Miguel Pulido Touts “Accomplishments” for a City in Crisis

Mayor por vida Miguel Pulido has benefited from the credible charge that one of his main rivals, Alfredo Amezcua, hasn’t thoroughly articulated an alternative vision for the city of Santa Ana. However, a quick visit to www.miguelpulido.com reveals a similar lack! With a month left before the election, the Mayor’s got “issues.” Click on his website under that very button and it says “coming soon!” As stated previously, the day when Santaneros head to the polls is rapidly approaching. However, there’s not even a typical vague statement about improving schools or even the ubiquitously lobbed out slogan “jobs, jobs, jobs.” Perhaps an incumbent Mayor whose reign is almost as long as my very own time here on Earth feels not the need to state his case for the future. Perhaps he feels as if his record of accomplishments speak for themselves.

Mayor Pulido’s website does just that. On the front page, bullet points are listed detailing his supposed achievements over the years. For the purposes of analysis, two will be selected for critique. First, the Mayor’s website touts his economic achievements for the city as it reads, “Santa Ana continues to attract and retain jobs and businesses. We have one of the most vibrant economies in Orange County.” Only, a “facts and figures” website from none other than the city itself spells out an unemployment rate of 15.7% as of March 2010! This is probably the widely used and grossly misleading “u-3” unemployment statistic. The real story of unemployment in Santa Ana is very likely to be much more dire if better indicators such as the “u-6” measure were employed. How the Mayor can say what he says on his website with terrible job losses in his city is beyond me.

Secondly, Pulido touts among his achievements gains in education, only they are deemed narrowly in terms of funding. Money is important. The Mayor’s website states, “Helped secure over $320 million in funding towards Santa Ana Unified for classrooms and repairs.” Of course, this makes no mention of context or performance, however. Much as I hate to use API index scores, Santa Ana Unified has some of the “worst” schools in Orange County according to them. What that means to me, is that under the current pedagogical model employed in public schools, API scores are sometimes little more than another statistic indicating socio-economic status. Nevertheless, a proactive partnership can be much more viable in bucking the confines as much as possible by embracing bilingual instruction, culturally responsive education and critical pedagogy. SAUSD shouldn’t go begging for “Race to the Top” money either as that is just another dead end. Mayor, proclaim your accomplishments as you may, the status of your city calls for a vision for a new way forward, not revisionist gaze backward!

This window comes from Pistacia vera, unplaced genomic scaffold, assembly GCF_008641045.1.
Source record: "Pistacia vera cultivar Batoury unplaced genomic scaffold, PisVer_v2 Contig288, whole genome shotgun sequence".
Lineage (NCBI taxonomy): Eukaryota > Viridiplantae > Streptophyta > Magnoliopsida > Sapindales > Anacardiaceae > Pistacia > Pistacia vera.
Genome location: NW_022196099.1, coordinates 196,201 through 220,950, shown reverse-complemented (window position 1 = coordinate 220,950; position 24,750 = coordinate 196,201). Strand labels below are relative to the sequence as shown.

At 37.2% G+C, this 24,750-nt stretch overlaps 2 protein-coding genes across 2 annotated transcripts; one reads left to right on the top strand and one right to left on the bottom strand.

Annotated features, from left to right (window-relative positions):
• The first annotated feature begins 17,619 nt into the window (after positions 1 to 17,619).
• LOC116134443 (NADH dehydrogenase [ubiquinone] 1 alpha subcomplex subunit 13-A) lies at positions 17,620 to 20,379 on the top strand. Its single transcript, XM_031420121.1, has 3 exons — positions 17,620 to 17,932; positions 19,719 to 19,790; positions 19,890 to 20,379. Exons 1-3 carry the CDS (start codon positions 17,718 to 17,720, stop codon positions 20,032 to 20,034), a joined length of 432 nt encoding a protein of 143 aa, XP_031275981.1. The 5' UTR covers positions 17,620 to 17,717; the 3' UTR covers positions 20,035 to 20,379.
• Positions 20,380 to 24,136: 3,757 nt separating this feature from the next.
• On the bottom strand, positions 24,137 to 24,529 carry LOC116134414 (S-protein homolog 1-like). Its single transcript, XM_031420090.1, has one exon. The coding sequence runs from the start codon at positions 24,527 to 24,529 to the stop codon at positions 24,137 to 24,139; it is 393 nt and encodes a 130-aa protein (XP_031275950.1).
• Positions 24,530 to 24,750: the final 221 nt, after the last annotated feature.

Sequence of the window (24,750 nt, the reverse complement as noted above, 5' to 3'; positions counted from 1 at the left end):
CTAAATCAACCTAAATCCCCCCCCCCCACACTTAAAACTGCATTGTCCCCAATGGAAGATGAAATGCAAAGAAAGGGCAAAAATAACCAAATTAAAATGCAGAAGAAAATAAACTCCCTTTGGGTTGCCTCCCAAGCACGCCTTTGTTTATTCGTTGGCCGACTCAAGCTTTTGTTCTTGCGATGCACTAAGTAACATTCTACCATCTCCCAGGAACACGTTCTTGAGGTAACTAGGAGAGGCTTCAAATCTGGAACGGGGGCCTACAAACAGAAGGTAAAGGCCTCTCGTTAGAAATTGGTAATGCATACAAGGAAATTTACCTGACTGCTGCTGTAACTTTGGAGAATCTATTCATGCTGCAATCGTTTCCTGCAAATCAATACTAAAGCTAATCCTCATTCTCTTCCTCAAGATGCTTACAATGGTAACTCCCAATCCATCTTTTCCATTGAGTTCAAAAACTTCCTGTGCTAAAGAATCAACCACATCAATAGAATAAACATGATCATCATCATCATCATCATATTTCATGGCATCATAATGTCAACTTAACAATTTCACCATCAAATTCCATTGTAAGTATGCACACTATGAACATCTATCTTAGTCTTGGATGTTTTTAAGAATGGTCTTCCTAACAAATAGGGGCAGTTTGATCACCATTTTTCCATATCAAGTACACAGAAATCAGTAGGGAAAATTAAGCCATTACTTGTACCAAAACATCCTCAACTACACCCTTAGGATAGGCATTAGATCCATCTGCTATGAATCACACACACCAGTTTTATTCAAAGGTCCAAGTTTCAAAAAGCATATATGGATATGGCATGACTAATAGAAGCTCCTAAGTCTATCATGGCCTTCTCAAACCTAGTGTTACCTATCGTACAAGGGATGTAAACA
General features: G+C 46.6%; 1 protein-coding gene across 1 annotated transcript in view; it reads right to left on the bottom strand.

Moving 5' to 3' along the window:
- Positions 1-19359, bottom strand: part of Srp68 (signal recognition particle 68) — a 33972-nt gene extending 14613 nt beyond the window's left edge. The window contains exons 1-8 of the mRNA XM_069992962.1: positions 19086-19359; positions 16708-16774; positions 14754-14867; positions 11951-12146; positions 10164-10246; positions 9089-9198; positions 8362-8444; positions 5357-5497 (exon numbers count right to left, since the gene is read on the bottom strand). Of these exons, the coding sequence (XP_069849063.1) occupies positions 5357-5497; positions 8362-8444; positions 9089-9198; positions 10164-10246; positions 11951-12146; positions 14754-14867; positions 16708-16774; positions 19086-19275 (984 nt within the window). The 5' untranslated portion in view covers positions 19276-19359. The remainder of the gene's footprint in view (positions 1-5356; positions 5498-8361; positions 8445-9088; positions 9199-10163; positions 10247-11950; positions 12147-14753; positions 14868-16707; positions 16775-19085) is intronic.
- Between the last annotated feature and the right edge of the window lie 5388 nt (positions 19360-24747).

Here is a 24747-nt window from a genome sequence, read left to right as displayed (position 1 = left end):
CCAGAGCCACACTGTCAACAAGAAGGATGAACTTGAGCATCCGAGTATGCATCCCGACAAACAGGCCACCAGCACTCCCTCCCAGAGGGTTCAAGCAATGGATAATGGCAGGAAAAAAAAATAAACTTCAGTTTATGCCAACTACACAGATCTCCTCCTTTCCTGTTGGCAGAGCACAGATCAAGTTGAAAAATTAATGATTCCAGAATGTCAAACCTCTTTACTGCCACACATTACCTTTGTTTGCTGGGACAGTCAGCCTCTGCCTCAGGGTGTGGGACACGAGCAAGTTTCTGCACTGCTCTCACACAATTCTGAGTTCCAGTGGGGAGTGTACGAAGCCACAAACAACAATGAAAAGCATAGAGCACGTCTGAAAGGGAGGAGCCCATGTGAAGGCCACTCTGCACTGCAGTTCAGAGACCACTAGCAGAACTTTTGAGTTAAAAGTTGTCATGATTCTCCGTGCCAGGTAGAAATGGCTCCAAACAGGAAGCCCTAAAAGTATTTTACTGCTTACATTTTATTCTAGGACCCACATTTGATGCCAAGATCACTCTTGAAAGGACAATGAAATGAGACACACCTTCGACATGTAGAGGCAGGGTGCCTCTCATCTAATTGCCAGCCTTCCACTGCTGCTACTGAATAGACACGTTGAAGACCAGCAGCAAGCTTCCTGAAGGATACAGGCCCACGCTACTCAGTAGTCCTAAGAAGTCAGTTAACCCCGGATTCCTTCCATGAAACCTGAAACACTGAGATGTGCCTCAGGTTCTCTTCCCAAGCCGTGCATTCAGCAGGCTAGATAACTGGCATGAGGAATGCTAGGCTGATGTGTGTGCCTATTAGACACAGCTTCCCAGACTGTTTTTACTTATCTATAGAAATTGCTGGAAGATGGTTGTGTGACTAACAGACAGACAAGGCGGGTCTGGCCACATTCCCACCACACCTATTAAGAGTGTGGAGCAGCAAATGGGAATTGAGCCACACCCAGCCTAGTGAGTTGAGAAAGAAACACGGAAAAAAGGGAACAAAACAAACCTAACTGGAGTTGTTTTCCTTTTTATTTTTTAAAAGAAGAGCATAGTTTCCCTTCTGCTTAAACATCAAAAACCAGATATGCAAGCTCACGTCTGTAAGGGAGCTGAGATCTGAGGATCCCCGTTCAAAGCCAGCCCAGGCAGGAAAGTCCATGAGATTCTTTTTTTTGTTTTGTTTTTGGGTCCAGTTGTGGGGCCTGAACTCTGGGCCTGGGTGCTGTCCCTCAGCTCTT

Other dishonorable mentions include “city enhancement” and Santa Ana’s enriched cultural atmosphere. I agree that culture is in abundance in the city, especially in contrast to the corporate plaza model that makes other cities in OC so pre-planned, so boring. However, the cultural hustlers that I have come to know do not speak well of city governance in terms of support of their homegrown grassroots efforts and institutions. Imported cultural institutions have been much more generous benefactors. Over the course of this year’s race for Mayor, much attention has been focused on Amezcua’s failures in vision, but Santa Ana under Pulido has spawned social statistics that cry out for a true progressive agenda to be articulated. Amezcua, in his OC Metro profile, noted home foreclosures, a jobs crisis, and failing schools. Pulido lists partnership with schools and retaining jobs as “accomplishments!” If the Mayor truly underwent a “progressive” transformation this year, his rhetoric would be reflective of that.

While arguments over Brown Act violations and other political blogosphere chatter about matters of less importance have dominated, another Santanero loses his or her job, has their home foreclosed, is failed by the SAUSD, gets their car impounded by a supposed “DUI” checkpoint and can’t make a viable cultural imprint on the city they have called home all of their life despite all of their talents. If Amezcua hasn’t seized the moment before him, Pulido is resting on his supposed laurels and banking on the reliability of his political machinery to ensure victory. Meanwhile, Santa Ana suffers…

About Gabriel San Roman